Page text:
For fresh fruit and vegetable marketing and distribution in Asia
Liam O’Callaghan

BY LIAM O’CALLAGHAN

Diversification vital for Vietnam

With China tightening import standards, Vietnam is working to increase its fruit and vegetable exports in alternative markets

Diversification vital for Vietnam

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Vietnam’s largest export market for fresh produce, China, has tightened import standards leaving Vietnam to look toward other markets.

Since 2018 China has been increasing its requirements for many fruits and vegetables exported from Vietnam, with new rules regarding testing, quarantine, quality control and traceability introduced.

According to a Nhân Dân report, data from Vietnam’s Import-Export Department (Ministry of Industry and Trade) shows the value of fresh produce exported to China in the first ten months of 2019 reached US$2.08bn, a 14.5 per cent drop compared to the same period in 2018.

Dang Phuc Nguyen, general secretary of the Vietnam Fruit and Vegetables Association, told Nhân Dân that Vietnamese companies had not yet been able to fully adapt to China’s new requirements.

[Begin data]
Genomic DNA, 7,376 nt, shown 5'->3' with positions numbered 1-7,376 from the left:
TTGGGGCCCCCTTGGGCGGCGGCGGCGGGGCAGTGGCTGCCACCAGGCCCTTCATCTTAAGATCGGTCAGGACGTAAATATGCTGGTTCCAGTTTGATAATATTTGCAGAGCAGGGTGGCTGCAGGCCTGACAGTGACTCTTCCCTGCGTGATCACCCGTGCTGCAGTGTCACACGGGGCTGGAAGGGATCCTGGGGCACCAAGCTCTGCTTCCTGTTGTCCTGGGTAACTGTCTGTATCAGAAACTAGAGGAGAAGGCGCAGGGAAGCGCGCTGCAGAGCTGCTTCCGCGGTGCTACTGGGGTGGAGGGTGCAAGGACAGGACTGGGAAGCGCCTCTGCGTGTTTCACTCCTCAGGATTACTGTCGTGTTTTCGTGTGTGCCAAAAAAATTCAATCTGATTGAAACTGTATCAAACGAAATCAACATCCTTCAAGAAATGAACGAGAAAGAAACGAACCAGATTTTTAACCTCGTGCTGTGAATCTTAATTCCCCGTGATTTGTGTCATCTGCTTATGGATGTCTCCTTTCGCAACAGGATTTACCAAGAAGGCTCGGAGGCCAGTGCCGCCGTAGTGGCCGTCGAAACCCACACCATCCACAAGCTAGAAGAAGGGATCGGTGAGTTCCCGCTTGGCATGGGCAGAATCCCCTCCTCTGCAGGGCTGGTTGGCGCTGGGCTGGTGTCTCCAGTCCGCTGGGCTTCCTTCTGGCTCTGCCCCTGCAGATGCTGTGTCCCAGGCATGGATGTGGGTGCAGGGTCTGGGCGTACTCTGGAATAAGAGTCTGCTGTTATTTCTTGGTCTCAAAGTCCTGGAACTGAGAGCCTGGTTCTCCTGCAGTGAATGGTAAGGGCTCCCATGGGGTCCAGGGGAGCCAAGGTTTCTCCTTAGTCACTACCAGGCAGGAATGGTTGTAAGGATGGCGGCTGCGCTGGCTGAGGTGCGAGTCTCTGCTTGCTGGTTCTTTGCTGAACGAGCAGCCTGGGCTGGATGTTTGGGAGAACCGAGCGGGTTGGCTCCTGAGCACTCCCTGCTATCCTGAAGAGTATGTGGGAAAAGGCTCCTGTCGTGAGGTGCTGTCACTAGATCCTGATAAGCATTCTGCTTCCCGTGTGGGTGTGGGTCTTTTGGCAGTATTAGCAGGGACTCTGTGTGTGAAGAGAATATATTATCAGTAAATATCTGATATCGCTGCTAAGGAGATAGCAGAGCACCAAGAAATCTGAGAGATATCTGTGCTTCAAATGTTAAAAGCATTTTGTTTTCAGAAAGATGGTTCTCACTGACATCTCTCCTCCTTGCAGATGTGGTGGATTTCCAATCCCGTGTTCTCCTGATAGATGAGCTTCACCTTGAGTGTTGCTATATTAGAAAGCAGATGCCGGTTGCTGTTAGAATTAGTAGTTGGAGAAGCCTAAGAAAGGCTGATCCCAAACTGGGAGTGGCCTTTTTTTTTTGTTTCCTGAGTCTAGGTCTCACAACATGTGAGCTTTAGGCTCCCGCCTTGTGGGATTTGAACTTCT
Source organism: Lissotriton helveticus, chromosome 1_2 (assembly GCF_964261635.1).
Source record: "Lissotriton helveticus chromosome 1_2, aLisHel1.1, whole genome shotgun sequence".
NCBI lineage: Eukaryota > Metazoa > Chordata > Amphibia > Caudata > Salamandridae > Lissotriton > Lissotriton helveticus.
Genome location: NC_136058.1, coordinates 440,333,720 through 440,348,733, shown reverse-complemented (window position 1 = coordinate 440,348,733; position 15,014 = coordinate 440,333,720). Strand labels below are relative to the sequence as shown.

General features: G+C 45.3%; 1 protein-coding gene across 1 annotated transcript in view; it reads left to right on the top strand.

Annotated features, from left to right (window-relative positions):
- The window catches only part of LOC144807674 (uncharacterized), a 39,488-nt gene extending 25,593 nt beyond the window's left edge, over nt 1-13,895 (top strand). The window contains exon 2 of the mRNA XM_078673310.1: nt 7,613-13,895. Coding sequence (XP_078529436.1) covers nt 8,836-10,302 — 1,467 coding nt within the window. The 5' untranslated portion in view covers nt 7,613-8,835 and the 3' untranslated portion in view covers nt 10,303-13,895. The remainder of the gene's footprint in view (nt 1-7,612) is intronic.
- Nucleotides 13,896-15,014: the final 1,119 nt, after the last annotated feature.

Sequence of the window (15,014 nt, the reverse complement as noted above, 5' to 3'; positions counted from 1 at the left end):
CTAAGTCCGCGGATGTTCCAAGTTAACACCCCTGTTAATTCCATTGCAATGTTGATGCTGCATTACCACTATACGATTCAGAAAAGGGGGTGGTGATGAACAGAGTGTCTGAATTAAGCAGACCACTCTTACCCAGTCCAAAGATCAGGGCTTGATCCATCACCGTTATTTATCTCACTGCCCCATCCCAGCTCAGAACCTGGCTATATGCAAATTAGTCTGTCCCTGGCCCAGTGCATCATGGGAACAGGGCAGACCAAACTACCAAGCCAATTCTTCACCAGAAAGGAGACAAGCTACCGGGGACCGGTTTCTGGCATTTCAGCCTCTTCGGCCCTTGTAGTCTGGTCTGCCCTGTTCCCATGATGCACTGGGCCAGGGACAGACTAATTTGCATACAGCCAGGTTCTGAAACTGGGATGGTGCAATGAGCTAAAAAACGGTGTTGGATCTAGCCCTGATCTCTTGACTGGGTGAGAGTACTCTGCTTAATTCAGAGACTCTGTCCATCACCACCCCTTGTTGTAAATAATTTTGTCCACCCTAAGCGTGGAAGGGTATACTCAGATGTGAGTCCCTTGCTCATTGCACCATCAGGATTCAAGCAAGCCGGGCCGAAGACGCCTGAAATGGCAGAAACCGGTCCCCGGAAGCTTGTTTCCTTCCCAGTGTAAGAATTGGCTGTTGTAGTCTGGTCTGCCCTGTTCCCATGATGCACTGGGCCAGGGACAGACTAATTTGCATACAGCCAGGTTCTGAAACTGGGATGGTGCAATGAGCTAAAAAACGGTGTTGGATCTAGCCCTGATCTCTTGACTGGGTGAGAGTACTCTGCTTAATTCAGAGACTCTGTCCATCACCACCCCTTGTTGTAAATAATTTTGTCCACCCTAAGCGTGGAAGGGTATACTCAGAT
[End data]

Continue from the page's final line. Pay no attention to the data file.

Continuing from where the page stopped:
Nguyen said to compensate for this, exporters were turning to other markets, particularly those Vietnam has signed Free Trade Agreements (FTA) with, such as the EU, South Korea and Japan.

In the first 10 months of 2019, the export revenue of fruits and vegetables sent to markets excluding China increased by 10 per cent.

Notably, export revenue to the EU rose 32.2 per cent (to US$121.7 million) on the back of a new FTA. Meanwhile, export revenue to ASEAN countries increased 26.6 per cent (to US$146.4m) and export revenue to Japan rose 26.2 per cent (to US$100.7m).

Nguyen Thi Mai Linh, head of the Agricultural, Forest and Aquatic Product Import-Export Division in Vietnam’s Import-Export Department, told Nhân Dân these markets contained lots of potential and the growth in exports to these markets may be a silver lining to Vietnam’s troubles with China.

Linh said Vietnam’s Ministry of Industry and Trade had been helping companies to take advantage of Vietnams’ FTAs, but the fresh produce industry also had to improve the quality of its produce and meet the standards of importing countries to increase the competitiveness of Vietnamese produce.

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